Monday the White House (if Donald Trump wrote this thing, then I'm the Queen of Rumania) issued an executive order "expanding educational opportunity school choice" to create "Emergency Learning Scholarships for Students."
It instructs the Secretary of Health and Human Services (that would be Alex Azar) to use funds from the Community Services Block Grant program top provide "emergency learning scholarships" (the EO doesn't use the V word). These vouchers may be used for
1) tuition and fees for private or parochial school (if you can find one that the voucher will actually cover tuition for, and the school is doing face-to-face, and they're willing to accept your child halfway through the year)
2) homeschool, microschool, or learning pod costs (curious to know how many disadvantaged students have managed to get into learning pods, like, say, this one at a country club)
3) special education and related services, including therapies
4) tutoring or remedial education
Note that the EO doesn't offer any instructions about oversight. So if you want to hire your out-of-work high school dropout brother-in-law as your child's tutor, that'll be fine.
The argument in favor of this is that January 20th is coming and the administration wants their damn vouchers now, dammit. Okay, not really. The argument for this is
1) We totally identified effective measures for resuming face-to-face and we gave you $13 billion whole dollars to do it (never mind the part where we tried to divert a bunch of that to private schools)
2) Continued distance learning is bad. Here are a few statistics we found.
3) Building closures are extra hard on students with special needs, because they cut off not only education but support services. They're not wrong on this one. Of course, another solution would be to give public schools the resources they need to fix this. In fact, that would be the solution that would make sense, since the public system already knows who and where the students are and what they need. Bringing in another batch of service providers means that they should be done with needs assessments right around June.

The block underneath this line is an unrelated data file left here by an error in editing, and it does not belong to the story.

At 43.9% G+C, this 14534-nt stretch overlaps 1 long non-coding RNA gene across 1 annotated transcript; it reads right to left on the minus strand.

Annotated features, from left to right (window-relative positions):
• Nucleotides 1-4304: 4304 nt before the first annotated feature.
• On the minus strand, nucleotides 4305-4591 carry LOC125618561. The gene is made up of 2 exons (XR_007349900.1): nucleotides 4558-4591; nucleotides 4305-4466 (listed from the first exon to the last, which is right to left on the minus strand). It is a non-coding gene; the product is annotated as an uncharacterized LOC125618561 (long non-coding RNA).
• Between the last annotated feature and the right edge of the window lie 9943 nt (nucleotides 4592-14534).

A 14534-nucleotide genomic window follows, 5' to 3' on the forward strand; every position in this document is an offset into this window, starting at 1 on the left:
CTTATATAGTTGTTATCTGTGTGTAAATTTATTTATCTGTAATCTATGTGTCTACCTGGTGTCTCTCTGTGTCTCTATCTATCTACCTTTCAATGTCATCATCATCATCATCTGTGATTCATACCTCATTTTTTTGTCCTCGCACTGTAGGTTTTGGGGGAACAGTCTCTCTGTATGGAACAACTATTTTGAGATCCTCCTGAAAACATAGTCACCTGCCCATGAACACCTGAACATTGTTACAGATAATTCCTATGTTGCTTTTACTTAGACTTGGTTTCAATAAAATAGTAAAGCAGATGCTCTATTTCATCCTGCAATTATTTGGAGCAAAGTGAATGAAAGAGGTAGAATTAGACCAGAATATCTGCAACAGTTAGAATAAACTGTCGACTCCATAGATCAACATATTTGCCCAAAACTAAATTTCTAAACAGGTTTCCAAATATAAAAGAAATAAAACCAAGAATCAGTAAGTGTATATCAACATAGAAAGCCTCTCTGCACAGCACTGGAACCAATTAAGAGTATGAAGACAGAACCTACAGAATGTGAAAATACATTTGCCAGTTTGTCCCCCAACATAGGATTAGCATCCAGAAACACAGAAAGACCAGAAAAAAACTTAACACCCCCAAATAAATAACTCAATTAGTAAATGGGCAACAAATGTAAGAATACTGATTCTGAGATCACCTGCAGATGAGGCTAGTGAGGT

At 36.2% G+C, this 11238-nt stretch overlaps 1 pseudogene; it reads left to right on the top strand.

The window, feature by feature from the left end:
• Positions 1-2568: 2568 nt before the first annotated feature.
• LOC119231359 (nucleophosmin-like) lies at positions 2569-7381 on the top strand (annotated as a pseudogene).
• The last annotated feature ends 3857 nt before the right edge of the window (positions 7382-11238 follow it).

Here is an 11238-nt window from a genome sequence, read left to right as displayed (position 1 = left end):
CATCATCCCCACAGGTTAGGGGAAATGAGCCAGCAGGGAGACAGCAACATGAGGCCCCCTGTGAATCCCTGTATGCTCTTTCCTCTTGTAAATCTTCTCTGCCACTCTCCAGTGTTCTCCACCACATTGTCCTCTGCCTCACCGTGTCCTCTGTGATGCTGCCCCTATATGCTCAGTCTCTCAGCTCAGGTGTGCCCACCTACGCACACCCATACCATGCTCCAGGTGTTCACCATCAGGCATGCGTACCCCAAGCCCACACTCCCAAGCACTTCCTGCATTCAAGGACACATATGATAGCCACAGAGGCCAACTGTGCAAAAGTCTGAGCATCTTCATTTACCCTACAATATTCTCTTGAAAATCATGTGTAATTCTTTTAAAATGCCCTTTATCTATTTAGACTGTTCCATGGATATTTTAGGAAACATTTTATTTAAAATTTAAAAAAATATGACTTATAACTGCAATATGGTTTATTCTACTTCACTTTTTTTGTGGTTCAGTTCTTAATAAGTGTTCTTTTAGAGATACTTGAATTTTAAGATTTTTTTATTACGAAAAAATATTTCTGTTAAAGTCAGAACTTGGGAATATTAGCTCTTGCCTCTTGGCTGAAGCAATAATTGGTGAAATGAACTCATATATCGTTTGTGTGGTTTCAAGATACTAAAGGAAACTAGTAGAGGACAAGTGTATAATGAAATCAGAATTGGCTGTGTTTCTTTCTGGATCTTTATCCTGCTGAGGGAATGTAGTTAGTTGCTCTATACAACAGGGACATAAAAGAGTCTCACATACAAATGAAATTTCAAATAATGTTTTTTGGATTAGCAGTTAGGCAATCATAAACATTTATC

4) Low-income students are also disproportionately affected. And we have some of those baloneyfied "falling behind" statistics here to throw around. We will ignore the part where families of SOC tend to hang back even when given then chance to go sit in unventilated undermaintained but-hey-they're-opened buildings.
5) If we don't get school buildings open again soon, it will hurt the economy. For this one, we will throw in baloney from that Chetty claim that a bad kindergarten teacher will hurt your lifetime earnings, somehow twisted around to work for months without school. Seriously--I want to see the bogus research behind this one. Also, without someone to watch the kids, some parents can't get back to work.
6) We sprung some HHS money to help with childcare and supplement distance learning, but that's not enough.
7) This pandemic stuff is really hurting private schools out there, too. So we thought using this to shoot some tax dollars their way would help prop them up. Because we are sad when Catholic schools close.
So, basically, a variation on the old "We've already given public schools enough money and if that's not enough, screw 'em, because what we'd really like to do is start some damn vouchers, dammit, and why waste a good crisis.
Add this to the list of EO's that Biden needs to eliminate on Day One. What a waste of time and baloney.